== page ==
were speaking of are to protect casinos against fraud. A property ban on the other hand isn't necessarily something
    shared between casinos, possibly locations owned by the same company but not likely a shared database like Biometrica or Griffin.
    Last edited by [Syntax]; December 15, 2006, 02:29.

    Leave a comment:


  • TheCotMan
    replied
    Re: Riviera may be sold by years end

    Wouldn't clearing marginal entries from a banlist allow for applying fewer resources (such as man-hours, technology, and other overhead) to search for and deal with people banned from their site?

    With each person banned, the observation, identification and action system is encumbered. As the burden becomes too great, one of two things happens:
    1) The quality of one or more of the three items (observation, identification or action) is decreased.
    2) More resources are added to handle the new workload.

    On the other hand, what legal risk might the hotel/casino have in unbanning peple?
    If these once-banned people ever did something to harm another casino/hotel guest or employee, would this increase the chance the casino could lose a lawsuit?
    The hotel/casino identified a problem, banned someone, then unbanned that person, who then came back and caused problems. Is unbanning that person a statement that the hotel/casino doesn't view the unbanned person as a threat? In making this decision, are they partially responsible for any problems caused by this person on their site after the unban?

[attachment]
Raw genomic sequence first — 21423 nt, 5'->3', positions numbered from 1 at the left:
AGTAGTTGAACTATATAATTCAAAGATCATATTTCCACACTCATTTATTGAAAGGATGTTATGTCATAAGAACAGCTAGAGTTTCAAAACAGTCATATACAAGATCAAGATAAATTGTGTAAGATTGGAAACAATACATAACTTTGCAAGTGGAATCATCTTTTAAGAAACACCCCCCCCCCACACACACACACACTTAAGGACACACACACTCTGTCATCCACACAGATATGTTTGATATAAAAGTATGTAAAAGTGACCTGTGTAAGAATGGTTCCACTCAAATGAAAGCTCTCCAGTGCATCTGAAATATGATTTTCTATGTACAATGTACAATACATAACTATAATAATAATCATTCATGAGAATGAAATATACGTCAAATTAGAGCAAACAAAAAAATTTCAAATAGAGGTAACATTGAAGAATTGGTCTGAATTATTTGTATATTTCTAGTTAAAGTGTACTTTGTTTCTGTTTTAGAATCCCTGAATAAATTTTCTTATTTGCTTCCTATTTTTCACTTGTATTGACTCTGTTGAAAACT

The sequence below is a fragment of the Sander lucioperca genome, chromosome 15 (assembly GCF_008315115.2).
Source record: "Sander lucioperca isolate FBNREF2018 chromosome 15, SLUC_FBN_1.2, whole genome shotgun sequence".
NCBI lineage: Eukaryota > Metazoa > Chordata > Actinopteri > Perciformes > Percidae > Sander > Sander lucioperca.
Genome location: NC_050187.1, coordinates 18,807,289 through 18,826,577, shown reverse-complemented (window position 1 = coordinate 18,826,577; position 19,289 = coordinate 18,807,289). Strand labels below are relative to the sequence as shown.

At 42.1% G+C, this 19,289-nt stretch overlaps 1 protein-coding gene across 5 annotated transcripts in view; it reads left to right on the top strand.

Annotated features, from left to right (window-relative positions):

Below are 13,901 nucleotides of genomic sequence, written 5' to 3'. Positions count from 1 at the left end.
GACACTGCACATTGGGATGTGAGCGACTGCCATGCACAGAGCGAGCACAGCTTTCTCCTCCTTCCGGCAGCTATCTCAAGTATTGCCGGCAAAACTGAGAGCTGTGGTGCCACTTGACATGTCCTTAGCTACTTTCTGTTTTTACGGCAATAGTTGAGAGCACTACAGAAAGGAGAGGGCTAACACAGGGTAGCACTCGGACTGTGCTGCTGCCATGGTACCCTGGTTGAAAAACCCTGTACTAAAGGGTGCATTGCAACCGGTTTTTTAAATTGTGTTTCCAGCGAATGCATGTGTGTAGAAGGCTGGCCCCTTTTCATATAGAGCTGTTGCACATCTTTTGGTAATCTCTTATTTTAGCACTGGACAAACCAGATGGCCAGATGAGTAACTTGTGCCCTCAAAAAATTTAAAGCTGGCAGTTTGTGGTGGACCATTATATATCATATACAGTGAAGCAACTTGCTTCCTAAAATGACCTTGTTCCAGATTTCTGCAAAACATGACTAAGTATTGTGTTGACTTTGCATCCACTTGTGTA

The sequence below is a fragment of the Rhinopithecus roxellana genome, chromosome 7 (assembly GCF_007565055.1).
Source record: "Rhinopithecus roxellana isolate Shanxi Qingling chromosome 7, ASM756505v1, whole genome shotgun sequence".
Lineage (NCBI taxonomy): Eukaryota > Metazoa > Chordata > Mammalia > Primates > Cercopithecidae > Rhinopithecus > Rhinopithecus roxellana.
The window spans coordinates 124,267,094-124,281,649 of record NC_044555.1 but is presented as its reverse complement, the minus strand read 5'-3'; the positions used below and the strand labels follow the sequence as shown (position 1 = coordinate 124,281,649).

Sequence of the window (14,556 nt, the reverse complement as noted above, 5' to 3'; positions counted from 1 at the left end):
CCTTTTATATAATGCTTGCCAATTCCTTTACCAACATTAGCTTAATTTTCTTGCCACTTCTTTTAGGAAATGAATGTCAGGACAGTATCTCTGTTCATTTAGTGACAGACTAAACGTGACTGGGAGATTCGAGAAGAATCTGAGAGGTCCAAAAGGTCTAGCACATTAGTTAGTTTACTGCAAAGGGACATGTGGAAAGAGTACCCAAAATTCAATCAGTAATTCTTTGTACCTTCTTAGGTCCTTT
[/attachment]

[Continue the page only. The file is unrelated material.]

More? When a single person is banned, is there consideration of revenue lost when this person doesn't return and family/friends traveling to Las Vegas don't visit the hotel/casino when traveling with the banned person?

    This is more complicated than I originally thought it was.

    Leave a comment:


  • Thorn
    replied
    Re: Riviera may be sold by years end

    Originally posted by Abby_Normal View Post
    That may be true, but I assume they care far more about people trying to cheat at the tables or steal from the clients that a few people who got a little too drunk or made a mess.
    While I understand and agree, I have my doubts as to whether they differentiate. Otherwise they would be spending time making value judgments about past behavior on a case by case basis. The amount of money that would be gained from allowing re-entry under from such judgments would be minuscule and wouldn't offset the time and money needed to make the determination or to set up the review procedures in the first place.

    It would be much easier from their standpoint to divide the potential customers into groups of "Banned" or "Not Banned" and once someone is in the "banned" group never to deal with them again.

    Leave a comment: